The ENE-plunging macroscopic folds, traced by calc gneiss interbanded with marble and sillimanite schist within the Peninsular Gneiss around Suganapuram in the ‘Palghat gap’ in southern India, represent structures of the second generation (D2). They have folded the axial planes of a set of D1 isoclinal folds on stratification coaxially, so that the mesoscopic D1 folds range from reclined in the hinge zones, through inclined to upright in the limb zones of the D2 folds. Orthogonal relation between stratification and axial planar cleavage, and ‘M’ shaped folds on layering locate the hinge zones of the D1 folds, whereas folds on axial planar cleavage with ‘M’ shaped folds are the sites of the D2 fold hinges. Extreme variation in the shapes of the isoclinal D1 folds from class 1B through class 1C to nearly class 2 of Ramsay is a consequence of buckling followed by flattening on layers of widely varying viscosity contrast.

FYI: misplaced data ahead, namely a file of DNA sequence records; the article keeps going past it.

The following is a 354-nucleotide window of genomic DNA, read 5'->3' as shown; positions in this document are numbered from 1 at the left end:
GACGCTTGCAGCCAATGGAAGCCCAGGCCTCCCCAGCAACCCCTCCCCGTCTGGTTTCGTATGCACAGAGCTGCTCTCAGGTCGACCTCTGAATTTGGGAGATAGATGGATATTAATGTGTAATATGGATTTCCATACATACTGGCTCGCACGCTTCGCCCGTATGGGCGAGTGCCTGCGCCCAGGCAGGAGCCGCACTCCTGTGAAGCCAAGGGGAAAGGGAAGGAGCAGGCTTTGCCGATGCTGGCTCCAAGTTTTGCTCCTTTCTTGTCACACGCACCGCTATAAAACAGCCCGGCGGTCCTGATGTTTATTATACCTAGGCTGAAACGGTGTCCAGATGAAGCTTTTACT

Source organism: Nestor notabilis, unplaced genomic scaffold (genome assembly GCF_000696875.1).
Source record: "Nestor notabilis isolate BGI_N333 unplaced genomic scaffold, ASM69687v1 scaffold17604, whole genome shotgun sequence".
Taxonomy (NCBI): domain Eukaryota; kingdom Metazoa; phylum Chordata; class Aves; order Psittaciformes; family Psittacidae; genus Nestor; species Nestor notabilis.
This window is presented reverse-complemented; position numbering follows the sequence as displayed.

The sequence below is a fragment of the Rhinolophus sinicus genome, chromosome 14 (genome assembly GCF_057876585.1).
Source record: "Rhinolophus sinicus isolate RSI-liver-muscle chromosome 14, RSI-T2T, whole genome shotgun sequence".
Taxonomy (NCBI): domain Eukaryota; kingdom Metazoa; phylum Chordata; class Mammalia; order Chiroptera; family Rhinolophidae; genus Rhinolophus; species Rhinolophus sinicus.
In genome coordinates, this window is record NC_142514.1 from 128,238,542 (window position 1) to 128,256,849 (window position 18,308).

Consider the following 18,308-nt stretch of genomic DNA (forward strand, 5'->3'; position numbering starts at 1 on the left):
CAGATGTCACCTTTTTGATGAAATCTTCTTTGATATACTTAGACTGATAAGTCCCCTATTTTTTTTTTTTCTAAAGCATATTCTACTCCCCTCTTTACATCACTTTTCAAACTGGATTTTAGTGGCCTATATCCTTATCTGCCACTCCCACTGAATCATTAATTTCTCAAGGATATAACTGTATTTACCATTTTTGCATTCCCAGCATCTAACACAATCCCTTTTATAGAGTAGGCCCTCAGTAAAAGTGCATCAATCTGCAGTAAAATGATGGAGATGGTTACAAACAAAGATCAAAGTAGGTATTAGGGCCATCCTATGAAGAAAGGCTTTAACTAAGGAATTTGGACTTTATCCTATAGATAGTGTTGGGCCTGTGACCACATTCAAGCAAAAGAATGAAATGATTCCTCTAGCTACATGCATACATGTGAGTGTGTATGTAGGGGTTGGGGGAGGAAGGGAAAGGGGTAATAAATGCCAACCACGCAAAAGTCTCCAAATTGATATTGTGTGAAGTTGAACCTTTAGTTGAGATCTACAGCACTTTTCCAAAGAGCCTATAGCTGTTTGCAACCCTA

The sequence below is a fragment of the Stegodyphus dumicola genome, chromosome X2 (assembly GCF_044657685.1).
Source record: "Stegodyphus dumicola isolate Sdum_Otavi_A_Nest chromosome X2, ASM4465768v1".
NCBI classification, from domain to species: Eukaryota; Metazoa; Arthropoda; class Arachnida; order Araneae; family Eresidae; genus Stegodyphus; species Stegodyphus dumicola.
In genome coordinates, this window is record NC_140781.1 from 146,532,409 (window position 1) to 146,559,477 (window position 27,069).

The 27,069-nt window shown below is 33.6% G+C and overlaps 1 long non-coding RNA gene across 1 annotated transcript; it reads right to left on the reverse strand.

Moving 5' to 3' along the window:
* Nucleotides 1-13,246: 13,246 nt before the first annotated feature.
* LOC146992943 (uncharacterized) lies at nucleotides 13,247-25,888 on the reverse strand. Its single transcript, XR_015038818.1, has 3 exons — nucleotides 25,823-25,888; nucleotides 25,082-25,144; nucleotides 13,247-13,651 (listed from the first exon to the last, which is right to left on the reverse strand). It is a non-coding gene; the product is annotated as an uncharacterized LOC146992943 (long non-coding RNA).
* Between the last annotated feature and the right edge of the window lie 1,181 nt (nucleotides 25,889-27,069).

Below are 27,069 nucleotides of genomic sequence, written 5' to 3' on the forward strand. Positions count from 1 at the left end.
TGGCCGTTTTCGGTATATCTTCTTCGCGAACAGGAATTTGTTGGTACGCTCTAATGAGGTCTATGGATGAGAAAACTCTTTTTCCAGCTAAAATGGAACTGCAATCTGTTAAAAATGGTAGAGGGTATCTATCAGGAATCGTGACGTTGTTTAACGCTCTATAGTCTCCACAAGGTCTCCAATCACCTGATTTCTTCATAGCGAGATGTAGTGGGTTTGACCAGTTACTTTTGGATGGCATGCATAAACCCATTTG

The large ENE-trending structures in this supracrustal belt within the Peninsular Gneiss in the ‘Palghat gap’ could not have evolved by reorientation of NS-trending structures of the Dharwar tectonic province to the north by movement along the Moyar-Bhavani shear zone which marks the boundary between the two provinces. This is because the Moyar and Bhavani faults are steep dipping reverse faults with dominant dip-slip component.
Volume 131, 2022
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